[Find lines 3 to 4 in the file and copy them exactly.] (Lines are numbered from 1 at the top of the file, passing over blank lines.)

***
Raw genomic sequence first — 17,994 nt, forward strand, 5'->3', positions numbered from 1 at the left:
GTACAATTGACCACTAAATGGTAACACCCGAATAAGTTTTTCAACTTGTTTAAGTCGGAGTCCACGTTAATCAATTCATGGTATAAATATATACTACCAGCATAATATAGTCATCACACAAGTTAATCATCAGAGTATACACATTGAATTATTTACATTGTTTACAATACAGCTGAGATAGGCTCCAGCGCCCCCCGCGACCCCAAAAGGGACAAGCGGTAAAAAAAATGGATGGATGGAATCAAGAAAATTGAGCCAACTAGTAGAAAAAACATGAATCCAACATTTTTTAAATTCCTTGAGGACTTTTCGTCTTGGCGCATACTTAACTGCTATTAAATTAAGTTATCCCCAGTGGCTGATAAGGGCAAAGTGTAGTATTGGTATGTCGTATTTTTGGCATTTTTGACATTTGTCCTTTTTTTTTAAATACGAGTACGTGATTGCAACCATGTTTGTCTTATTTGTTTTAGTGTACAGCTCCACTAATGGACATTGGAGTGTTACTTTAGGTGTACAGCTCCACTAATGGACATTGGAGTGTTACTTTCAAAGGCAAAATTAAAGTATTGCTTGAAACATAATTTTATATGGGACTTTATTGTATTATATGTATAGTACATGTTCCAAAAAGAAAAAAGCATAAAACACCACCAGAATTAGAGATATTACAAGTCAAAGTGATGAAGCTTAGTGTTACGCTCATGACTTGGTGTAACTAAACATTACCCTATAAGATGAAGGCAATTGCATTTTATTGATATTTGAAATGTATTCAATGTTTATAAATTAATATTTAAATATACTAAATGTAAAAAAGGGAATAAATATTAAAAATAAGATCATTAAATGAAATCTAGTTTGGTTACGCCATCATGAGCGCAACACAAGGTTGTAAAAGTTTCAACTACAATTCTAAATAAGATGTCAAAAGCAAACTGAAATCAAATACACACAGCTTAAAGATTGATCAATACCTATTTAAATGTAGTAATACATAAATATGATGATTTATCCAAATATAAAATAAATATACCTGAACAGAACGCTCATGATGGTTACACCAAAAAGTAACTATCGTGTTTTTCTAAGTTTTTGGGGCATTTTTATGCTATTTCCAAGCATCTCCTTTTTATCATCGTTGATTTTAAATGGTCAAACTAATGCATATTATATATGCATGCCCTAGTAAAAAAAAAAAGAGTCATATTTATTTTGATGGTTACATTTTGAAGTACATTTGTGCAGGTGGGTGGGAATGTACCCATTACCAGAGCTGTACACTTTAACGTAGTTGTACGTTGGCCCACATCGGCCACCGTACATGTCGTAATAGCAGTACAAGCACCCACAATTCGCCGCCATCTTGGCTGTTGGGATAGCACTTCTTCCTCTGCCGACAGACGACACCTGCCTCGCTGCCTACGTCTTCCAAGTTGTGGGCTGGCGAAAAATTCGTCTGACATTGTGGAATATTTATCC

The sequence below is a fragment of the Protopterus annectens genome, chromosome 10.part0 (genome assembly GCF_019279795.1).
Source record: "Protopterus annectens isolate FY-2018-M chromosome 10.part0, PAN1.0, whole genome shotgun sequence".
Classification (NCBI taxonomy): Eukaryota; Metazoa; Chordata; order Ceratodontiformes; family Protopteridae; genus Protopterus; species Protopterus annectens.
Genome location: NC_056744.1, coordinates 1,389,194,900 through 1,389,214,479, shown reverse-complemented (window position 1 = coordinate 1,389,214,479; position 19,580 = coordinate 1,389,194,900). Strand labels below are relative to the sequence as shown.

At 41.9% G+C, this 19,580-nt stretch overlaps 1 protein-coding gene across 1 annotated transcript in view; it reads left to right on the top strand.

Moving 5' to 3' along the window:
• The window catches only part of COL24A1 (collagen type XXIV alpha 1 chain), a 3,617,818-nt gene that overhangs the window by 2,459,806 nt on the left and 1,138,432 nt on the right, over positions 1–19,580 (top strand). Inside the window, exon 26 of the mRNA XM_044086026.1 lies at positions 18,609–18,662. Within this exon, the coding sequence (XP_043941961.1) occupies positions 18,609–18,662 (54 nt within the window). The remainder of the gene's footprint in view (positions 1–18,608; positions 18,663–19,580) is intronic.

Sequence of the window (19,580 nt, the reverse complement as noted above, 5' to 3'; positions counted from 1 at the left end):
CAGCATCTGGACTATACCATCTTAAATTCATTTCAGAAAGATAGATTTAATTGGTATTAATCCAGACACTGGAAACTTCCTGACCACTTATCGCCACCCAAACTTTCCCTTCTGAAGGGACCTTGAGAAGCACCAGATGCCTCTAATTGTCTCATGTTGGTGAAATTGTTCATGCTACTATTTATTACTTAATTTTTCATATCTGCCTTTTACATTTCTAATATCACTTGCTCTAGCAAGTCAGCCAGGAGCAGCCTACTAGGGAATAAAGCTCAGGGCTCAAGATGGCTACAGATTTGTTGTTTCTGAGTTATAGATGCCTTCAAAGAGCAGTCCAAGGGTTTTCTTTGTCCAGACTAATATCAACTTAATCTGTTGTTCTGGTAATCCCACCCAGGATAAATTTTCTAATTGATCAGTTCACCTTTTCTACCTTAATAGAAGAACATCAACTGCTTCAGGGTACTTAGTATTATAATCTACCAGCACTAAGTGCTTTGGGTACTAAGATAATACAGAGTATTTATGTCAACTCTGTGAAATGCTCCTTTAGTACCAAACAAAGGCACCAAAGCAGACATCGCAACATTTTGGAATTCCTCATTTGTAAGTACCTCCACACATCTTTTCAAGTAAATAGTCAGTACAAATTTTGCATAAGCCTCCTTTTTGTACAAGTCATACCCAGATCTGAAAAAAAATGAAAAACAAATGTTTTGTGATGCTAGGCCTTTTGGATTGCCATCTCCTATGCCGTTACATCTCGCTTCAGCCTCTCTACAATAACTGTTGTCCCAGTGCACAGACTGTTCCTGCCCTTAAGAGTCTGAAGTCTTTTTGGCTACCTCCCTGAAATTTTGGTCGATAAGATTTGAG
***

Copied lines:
The sequence below is a fragment of the Protopterus annectens genome, chromosome 10.part0 (genome assembly GCF_019279795.1).
Source record: "Protopterus annectens isolate FY-2018-M chromosome 10.part0, PAN1.0, whole genome shotgun sequence".